Monday, September 30, 2013

I've Been Interviewed Again

Just in case you want to know what I was up to last weekend. Jesse, owner of the Speculation book blog has sent me a list of questions each worthy of a lengthy answer. He kindly lets me ramble about books, my blog, my reading habits and science fiction and fantasy in general. The interview can be found here. Go make  your self some tea first, it's quite a long read.

The overlap in reading between Jesse and me (judging form the reviews on his blog) is very large indeed. Quality wise his reviews are a few steps up from mine however, I recommend that you check them out.

Sunday, September 22, 2013

The Republic of Thieves - Scott Lynch

This book has the dubious distinction of being on the most anticipated titles of the year for several years running. Lynch's first novel, The Lies of Locke Lamora, appeared in 2006 and was a huge success. It was quickly followed by Red Seas Under Red Skies in 2007. The pressure was on to deliver the third book  in what is to be a seven volume series, but Lynch struggled with mental problems that kept him from finishing it. The Republic of Thieves was postponed, and then postponed again until finally earlier this year it was announced that a complete manuscript had been delivered. I've been sitting on an advance copy of this book for quite a while now but with the October release date rapidly approaching, I could no longer contain my curiosity. I finished earlier this week and I have to say, Lynch returns in style.

The Gentleman Bastards are in serious trouble after their botched confidence game in Tal Verrar. Locke is dying from a slow-acting poising after tricking Jean into taking the only vial of antidote. He has given up while Jean is frantically trying to save his life. None of Jean's attempts are successful and he is getting desperate when the Bondsmagi once again interfere. For reasons of her own, a magus using the name Patience offers her assistance in curing Locke. For a price. The Gentlemen Bastards are to travel to the city of Karthain, current residence of the Bondsmagi, and rig an election for them. Problem is that the opposing side has also hired someone to run their campaign for them. Locke and Jean will face their old friend Sabetha, once member of the Gentleman Bastards and the love of Locke's life. With the Bondsmagi looking over their shoulder, business and private affairs become a lethal tangle.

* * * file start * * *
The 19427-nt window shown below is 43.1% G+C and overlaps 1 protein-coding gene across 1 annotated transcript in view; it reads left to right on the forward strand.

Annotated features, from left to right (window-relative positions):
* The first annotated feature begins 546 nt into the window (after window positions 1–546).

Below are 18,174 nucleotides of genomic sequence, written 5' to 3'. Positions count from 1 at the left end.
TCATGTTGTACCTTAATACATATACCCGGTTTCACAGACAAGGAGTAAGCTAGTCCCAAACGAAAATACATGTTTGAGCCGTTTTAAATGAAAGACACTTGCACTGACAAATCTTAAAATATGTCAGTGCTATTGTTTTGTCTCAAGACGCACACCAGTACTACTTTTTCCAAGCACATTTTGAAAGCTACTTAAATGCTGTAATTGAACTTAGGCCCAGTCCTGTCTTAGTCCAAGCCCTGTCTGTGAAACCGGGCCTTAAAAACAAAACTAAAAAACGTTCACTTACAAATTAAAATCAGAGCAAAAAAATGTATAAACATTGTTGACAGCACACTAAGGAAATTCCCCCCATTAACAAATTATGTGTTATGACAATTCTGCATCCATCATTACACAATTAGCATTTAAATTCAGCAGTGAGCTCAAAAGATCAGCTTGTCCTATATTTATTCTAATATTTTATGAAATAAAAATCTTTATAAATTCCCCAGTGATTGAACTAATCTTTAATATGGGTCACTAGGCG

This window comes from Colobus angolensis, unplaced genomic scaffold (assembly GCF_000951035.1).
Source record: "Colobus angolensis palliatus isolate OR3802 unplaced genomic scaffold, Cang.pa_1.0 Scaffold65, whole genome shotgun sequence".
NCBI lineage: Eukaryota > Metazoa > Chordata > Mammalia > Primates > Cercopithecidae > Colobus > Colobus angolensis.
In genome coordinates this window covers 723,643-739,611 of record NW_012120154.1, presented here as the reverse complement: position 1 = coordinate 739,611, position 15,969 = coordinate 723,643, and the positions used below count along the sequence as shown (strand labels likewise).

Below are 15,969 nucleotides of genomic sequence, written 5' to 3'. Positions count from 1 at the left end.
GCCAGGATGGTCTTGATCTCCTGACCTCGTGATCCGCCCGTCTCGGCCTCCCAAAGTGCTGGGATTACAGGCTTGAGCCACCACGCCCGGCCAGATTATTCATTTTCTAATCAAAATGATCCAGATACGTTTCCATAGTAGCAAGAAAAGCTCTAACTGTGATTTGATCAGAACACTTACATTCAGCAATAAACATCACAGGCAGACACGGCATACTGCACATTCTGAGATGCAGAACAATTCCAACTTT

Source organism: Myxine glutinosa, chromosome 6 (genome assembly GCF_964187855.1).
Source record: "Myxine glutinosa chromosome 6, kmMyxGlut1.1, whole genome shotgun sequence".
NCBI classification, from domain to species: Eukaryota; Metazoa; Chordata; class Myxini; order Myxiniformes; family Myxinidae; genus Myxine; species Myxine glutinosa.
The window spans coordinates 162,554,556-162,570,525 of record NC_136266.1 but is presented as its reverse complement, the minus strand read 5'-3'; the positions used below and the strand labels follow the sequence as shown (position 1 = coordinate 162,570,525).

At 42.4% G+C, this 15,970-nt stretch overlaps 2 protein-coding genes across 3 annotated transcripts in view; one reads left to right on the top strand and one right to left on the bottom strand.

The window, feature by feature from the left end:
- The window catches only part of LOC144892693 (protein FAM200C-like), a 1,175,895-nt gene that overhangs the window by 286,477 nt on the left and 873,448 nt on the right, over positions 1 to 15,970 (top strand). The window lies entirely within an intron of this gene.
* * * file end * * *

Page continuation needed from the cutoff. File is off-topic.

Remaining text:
Structurally, Lynch chooses more or less the same approach as he did in the previous novels. Story lines set in Locke's formative years are intertwined with events in the present. Where in previous books Lynch abandoned the scenes set in the past, he keeps it up all the way to the end of the novel in The Republic of Thieves. There is something to be said for the structure Lynch chose in the previous book, there is no point in taking a those story lines past the point where they cease to be relevant, but the more balanced story presented in this novel does make for a smoother read. Personally, I also enjoy the chapters on Locke's youth a lot.

The Gentleman Bastards get involved in all manner of complicated schemes of course, they can hardly avoid it, but what the book is really about is the relationship between Locke and Sabetha. Lynch has hinted at their history in previous books but other than that is was a painful subject for Locke, not much was really revealed. A lot of the story line set in the past lays out their developing relationship and the complications that arise along the way. Although Locke has been the main character for two novels now, this book reveals a new layer to his character. It is, as you might imagine, all very dramatic. Lynch captures the desperation of the teenage Locke and Sabetha quite well.

Like all of Chain's students, Sabetha is quite a formidable young lady. In fact, until Locke's arrival she is probably the most talented member of the gang. Something that will cause problems for them in later years. Lynch always plays for high stakes in his writing. He's been hinting at this character for two books and raising expectations. Personally, I liked the way he portrays her. She's as complicated a person as Locke. The way they attract and repel each other worked very well for me.

The title from the novel is taken from a (fictional) play the Gentleman Bastards get sent to perform in by Chains. It's a drama that Shakespeare wouldn't have been ashamed of an it mirrors the drama that unfolds in the story perfectly. The chaotic preparation for their first performance also adds a comical element to the novel that is needed to break the constant strain Locke and Jean find themselves under in other parts of the novel. I guess I do like the Gentleman Bastards in their teenage years best. Reading these sequences do make me wonder if Lynch has enough material to keep these dual story lines going for four more books.